BLOG: I Have Pride in Who I Am and Where I Work - Laura Hunter

17 June 2020
Laura Hunter Pride Generic

Laura Hunter at Glasgow Pride

“Every time I march at Pride I'm not just marching with Pride of who I am, but also of where I work.”

Laura Hunter
Technical Adviser, Development Operations, Scottish Water
And suddenly, it's June - how did that happen? - which means it's officially PRIDE month and normally the start of a very busy season for the LGBT+A Belong Network.

This year it looks like it's going to be a little bit different due to the current situation around Covid-19, but that doesn't take away from the importance and meaning behind Pride.
The month of June was chosen for LGBT Pride Month to commemorate the Stonewall riots, which occurred at the end of June 1969.  Where police raided the Stonewall Inn, a gay club in Greenwich Village, New York, which resulted in bar patrons, staff, and neighbourhood residents rioting onto Christopher Street outside.

Among the many leaders of the riots was black, trans, bisexual woman, Marsha P. Johnson — leading the movement to continue over six days with protests and clashes.

The message was clear. Protestors demanded the establishment of places where LGBT+ people could go and be open about their sexual orientation without fear of arrest.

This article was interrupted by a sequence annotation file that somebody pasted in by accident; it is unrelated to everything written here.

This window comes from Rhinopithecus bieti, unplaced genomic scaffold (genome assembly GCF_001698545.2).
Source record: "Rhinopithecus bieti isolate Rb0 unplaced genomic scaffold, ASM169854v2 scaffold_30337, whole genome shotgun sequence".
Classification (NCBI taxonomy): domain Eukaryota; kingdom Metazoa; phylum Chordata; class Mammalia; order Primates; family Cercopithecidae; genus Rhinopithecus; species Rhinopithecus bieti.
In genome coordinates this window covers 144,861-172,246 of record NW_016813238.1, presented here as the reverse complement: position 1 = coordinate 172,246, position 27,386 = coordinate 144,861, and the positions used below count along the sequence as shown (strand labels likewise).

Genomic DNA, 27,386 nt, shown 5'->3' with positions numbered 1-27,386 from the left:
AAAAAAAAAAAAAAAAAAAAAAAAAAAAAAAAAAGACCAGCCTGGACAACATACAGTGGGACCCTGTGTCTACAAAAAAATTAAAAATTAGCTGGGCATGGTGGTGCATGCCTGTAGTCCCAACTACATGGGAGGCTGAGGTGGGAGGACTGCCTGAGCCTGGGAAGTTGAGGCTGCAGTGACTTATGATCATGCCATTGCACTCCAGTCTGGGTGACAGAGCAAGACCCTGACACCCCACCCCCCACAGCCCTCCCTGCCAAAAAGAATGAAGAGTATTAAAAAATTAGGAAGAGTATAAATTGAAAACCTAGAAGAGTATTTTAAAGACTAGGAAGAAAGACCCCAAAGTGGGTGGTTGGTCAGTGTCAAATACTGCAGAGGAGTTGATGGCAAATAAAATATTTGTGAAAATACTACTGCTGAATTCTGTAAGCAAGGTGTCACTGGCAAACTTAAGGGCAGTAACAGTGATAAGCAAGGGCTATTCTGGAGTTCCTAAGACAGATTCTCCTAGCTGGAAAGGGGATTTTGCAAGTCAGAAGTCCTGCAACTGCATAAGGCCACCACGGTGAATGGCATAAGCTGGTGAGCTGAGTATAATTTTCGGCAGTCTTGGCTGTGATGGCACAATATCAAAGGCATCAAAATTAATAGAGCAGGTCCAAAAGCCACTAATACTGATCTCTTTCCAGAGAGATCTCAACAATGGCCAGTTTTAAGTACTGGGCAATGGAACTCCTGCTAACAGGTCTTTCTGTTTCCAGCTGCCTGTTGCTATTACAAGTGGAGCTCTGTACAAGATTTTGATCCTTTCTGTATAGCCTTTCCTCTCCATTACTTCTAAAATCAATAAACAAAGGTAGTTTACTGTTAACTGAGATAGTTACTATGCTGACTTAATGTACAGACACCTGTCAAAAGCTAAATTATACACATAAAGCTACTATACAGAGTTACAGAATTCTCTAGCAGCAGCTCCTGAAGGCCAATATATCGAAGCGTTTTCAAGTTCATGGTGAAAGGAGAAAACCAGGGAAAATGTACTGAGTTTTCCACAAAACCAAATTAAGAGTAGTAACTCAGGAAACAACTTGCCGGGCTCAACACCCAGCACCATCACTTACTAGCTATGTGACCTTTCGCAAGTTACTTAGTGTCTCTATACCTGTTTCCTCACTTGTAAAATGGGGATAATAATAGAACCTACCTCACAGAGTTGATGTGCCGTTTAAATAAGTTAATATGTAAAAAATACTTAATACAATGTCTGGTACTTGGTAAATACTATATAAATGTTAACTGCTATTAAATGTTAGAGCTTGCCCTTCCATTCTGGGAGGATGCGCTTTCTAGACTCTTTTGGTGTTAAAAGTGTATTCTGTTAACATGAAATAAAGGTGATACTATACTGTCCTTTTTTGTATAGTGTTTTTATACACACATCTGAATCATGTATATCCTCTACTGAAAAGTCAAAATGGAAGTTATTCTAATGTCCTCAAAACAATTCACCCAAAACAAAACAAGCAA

Every year, I dust off my Scottish Water polo shirt in readiness for Pride. Over the years, attending Pride and what we do there has varied.

Pride Edinburgh is normally our first outing, and what an event it normally is, marching our way from the Parliament building along the Royal Mile to the Students Union at Herriot Watt University, and then spending a few hours chatting to the attendees about Scottish Water's current campaign, letting people know what it is like to work at Scottish Water. Each event, through to September, follows the same suit. 
Pride to me is both a celebration of inclusivity, and a remembrance of the hard work and sacrifice that took place to get us to where we are today.

Pride is about providing freedom and safety for all. So everyone can be their true self, and still there is work to do to make that happen.
It is about working together to make a change or make a positive impact in someone's life, whether that's by supporting legislative change or just showing you are there to someone who is standing on the side-lines, watching, not sure who they are or how to get through their life because the fear of rejection is too real.
Every time I march at Pride I'm not just marching with Pride of who I am, but also of where I work.  A company that supports and backs our attendance at these events.  A company with an amazing and diverse array of people that I would never have met if it wasn't for the network.  
We hope to bring Pride this year on a digital platform to Scottish Water and we can’t wait for the first Virtual Pride taking place this week!